Revolving Debt Surges as Credit Card Rates Hit 18-Year High

According to the Federal Reserve’s latest G.19 Consumer Credit report, consumer credit (ex-real estate) grew at a seasonal adjusted annual rate (SAAR) of 6.8% in the third quarter of 2022.  Revolving debt increased at a 12.9% rate, more than double the pace of nonrevolving debt (+4.9%). Credit card interest rates reached 16.3%, the highest level since the inception of the data series in 1994.

Total consumer credit currently stands at $4.7 trillion, an increase of $100 billion over the second quarter. Revolving and nonrevolving debt accounted for 24.7% and 75.3%, respectively, of total consumer debt. Nonevolving credit outstanding increased $42.6 billion while the level of revolving debt rose $36.3 billion over the quarter. Between Q2 2020 and Q2 2021, revolving consumer credit outstanding as a share of the total steeply declined as stimulus checks were used to pay down credit card debt. The share has increased each quarter since.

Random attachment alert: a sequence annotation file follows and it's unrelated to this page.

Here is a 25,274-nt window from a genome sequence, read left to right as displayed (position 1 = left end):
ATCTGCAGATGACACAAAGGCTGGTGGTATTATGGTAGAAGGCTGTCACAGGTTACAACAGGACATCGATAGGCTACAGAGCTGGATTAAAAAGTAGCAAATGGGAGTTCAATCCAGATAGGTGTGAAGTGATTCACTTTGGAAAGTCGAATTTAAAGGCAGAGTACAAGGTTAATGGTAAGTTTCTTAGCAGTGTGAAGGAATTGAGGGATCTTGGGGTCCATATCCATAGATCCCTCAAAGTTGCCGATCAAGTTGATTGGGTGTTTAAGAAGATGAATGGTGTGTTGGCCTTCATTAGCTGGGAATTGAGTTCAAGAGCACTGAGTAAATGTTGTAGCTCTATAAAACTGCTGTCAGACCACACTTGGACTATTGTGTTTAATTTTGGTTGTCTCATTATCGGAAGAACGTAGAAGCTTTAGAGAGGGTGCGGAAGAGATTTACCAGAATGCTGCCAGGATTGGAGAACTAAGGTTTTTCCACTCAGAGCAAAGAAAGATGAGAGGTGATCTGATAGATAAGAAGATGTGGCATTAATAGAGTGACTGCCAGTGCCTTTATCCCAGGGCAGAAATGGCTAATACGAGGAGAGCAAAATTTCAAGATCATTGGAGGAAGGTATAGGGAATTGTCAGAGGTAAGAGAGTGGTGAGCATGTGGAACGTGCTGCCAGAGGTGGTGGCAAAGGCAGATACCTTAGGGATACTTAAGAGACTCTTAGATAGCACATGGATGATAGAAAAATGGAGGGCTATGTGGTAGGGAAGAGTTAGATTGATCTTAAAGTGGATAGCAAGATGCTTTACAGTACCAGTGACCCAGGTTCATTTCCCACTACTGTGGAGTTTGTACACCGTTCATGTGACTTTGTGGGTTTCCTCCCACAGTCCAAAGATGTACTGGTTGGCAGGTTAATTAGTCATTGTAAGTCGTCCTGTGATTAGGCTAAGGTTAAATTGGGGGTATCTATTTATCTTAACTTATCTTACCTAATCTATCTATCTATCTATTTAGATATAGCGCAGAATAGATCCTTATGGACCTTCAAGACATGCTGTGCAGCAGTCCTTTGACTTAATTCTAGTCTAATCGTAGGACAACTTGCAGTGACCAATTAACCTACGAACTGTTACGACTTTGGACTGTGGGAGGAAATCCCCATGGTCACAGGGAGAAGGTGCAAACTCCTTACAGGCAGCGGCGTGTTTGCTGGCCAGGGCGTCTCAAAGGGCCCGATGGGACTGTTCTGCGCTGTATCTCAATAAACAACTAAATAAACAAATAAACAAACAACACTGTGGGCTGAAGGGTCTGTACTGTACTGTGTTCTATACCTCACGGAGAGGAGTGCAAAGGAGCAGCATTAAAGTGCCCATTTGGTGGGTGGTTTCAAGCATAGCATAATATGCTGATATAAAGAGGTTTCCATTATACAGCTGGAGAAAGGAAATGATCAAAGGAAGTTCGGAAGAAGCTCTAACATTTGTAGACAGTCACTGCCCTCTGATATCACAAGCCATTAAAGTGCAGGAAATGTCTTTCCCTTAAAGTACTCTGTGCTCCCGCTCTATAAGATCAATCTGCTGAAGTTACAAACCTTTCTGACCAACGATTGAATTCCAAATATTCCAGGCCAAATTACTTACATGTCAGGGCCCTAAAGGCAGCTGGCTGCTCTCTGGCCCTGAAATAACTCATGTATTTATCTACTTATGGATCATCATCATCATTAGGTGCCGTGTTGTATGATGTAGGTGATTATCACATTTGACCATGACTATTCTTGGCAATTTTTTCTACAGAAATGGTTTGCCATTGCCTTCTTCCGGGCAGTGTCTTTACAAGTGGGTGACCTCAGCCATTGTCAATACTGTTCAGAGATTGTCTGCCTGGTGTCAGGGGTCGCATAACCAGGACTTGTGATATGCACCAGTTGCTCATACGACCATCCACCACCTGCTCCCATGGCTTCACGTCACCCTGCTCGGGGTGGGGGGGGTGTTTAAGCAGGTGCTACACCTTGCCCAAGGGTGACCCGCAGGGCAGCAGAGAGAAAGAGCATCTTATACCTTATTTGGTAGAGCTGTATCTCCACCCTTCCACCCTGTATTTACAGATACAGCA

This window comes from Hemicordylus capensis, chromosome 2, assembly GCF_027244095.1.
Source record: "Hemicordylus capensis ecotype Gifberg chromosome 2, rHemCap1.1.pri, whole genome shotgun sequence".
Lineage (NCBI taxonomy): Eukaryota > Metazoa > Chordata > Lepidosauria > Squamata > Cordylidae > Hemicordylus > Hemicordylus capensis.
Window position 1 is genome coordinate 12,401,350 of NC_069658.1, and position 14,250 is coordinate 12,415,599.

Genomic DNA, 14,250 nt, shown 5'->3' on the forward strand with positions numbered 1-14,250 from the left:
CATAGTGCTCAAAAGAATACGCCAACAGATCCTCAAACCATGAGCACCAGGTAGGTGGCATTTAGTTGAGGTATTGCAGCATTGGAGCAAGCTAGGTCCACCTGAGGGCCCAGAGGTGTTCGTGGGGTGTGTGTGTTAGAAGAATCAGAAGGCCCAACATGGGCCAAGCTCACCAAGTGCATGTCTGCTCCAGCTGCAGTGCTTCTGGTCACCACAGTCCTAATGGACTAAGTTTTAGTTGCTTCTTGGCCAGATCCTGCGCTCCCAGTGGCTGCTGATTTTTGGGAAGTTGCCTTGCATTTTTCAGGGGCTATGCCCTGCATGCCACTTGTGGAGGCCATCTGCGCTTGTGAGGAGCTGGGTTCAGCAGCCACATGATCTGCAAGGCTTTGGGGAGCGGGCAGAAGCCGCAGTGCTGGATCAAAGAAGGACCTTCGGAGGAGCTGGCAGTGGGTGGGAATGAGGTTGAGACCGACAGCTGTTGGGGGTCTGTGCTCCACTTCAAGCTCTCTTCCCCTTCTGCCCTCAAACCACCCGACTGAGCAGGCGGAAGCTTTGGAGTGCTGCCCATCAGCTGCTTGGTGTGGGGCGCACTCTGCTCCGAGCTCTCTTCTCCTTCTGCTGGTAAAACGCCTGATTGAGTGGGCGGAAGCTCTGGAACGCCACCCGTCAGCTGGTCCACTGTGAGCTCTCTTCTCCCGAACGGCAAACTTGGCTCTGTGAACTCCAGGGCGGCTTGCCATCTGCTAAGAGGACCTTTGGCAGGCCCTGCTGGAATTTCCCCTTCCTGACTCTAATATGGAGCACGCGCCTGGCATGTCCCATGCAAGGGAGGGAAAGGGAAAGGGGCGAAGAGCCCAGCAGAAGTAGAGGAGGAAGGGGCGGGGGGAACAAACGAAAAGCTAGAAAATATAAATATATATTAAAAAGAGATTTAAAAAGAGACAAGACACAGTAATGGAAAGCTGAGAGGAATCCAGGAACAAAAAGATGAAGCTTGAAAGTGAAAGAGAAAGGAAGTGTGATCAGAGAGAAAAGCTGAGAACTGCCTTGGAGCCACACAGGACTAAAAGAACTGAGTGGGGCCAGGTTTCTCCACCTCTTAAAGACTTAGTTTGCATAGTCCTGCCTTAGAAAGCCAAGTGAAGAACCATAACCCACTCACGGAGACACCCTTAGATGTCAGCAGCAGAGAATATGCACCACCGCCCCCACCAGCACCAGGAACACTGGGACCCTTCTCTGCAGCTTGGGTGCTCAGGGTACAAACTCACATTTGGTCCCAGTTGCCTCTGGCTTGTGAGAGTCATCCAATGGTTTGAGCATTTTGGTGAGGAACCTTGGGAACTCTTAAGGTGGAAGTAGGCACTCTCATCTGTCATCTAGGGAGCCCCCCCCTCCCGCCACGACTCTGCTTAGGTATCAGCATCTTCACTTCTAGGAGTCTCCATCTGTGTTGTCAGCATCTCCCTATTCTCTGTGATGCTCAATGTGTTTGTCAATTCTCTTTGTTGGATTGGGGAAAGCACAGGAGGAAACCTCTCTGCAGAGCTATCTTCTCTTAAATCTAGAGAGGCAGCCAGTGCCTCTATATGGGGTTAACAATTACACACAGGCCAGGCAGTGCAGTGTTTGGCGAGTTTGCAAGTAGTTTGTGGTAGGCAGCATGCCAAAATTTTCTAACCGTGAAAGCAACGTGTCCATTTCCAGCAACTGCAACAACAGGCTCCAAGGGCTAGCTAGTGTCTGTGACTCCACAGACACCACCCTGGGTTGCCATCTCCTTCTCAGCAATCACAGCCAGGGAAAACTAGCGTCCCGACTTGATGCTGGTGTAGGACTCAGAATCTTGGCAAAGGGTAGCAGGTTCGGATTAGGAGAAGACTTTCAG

With every quarterly G.19 report, the Federal Reserve releases a memo item covering student and motor vehicle loans’ outstanding levels on a non-seasonally adjusted (NSA) basis. The most recent release shows that the balance of student loans was $1.8 trillion at the end of the third quarter while the amount of auto loan debt outstanding stood at $1.4 trillion. Together, these loans made up 88.9% of nonrevolving credit balances (NSA), down 0.1 percentage point from Q2 2022.

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